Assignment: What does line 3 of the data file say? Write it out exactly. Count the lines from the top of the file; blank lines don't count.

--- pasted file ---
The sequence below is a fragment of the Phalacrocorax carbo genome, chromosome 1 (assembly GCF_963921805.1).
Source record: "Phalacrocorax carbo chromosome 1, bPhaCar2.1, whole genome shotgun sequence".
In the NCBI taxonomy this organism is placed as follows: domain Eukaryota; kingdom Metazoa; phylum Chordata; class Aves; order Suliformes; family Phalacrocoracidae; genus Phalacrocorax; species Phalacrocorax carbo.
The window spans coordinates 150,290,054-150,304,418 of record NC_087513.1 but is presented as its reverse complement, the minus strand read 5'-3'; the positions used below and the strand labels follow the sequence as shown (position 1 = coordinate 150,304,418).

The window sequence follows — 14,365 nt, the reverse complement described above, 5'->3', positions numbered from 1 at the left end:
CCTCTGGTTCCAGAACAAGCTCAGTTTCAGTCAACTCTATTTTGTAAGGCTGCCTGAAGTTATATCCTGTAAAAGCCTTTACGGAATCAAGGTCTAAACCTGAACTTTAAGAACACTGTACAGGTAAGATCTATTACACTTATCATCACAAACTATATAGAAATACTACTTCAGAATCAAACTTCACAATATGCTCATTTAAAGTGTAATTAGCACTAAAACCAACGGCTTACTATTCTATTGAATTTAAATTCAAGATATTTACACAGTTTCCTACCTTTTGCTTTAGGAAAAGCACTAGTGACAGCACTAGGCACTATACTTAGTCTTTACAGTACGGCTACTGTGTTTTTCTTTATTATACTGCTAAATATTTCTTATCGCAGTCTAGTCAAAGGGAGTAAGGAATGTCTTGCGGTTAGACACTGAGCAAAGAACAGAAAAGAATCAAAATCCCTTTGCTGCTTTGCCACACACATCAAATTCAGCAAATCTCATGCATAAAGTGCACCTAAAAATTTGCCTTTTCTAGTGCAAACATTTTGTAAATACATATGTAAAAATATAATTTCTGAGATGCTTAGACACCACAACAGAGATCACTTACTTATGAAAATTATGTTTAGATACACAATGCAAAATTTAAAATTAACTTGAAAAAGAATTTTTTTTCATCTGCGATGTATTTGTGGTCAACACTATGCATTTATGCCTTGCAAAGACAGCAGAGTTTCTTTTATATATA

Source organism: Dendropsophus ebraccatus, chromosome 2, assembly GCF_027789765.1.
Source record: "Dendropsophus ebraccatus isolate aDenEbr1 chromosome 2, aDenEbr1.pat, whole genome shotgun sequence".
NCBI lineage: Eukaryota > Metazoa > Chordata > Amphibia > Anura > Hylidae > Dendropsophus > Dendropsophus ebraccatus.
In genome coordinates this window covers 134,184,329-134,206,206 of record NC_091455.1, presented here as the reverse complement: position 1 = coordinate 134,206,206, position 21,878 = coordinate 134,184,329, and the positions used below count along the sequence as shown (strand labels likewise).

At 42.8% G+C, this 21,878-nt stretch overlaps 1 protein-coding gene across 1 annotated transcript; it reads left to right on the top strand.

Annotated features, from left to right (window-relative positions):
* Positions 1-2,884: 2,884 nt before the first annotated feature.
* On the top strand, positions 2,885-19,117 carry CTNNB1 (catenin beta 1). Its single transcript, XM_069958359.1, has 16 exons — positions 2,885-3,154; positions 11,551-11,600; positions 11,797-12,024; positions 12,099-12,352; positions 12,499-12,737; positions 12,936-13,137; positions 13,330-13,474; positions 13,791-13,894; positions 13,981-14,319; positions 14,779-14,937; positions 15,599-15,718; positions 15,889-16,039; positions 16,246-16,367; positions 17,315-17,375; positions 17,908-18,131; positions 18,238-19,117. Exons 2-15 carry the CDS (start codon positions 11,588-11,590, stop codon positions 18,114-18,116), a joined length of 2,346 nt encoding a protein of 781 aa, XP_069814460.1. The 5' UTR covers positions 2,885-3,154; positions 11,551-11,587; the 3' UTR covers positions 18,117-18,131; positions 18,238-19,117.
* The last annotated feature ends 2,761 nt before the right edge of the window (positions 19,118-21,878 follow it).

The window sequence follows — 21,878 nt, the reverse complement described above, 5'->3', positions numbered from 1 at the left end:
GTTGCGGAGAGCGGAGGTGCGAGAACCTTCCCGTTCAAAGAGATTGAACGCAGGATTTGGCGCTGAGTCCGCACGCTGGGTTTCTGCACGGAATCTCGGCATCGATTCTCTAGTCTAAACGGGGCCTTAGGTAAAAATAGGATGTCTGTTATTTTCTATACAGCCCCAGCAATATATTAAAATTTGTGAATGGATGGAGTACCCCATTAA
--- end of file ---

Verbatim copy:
In the NCBI taxonomy this organism is placed as follows: domain Eukaryota; kingdom Metazoa; phylum Chordata; class Aves; order Suliformes; family Phalacrocoracidae; genus Phalacrocorax; species Phalacrocorax carbo.